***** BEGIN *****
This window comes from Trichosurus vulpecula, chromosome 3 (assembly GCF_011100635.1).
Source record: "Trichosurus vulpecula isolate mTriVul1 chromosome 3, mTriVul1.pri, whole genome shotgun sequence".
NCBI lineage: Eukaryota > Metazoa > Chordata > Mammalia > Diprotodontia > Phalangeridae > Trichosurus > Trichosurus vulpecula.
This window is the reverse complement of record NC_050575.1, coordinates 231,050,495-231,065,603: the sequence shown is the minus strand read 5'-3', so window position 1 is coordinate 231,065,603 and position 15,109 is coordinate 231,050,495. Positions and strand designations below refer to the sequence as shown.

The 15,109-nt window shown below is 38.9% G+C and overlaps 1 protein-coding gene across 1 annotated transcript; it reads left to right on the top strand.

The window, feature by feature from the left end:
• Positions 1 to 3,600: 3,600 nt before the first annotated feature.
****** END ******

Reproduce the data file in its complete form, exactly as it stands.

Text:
This window comes from Trichosurus vulpecula, chromosome 3 (assembly GCF_011100635.1).
Source record: "Trichosurus vulpecula isolate mTriVul1 chromosome 3, mTriVul1.pri, whole genome shotgun sequence".
NCBI lineage: Eukaryota > Metazoa > Chordata > Mammalia > Diprotodontia > Phalangeridae > Trichosurus > Trichosurus vulpecula.
This window is the reverse complement of record NC_050575.1, coordinates 231,050,495-231,065,603: the sequence shown is the minus strand read 5'-3', so window position 1 is coordinate 231,065,603 and position 15,109 is coordinate 231,050,495. Positions and strand designations below refer to the sequence as shown.

The 15,109-nt window shown below is 38.9% G+C and overlaps 1 protein-coding gene across 1 annotated transcript; it reads left to right on the top strand.

The window, feature by feature from the left end:
• Positions 1 to 3,600: 3,600 nt before the first annotated feature.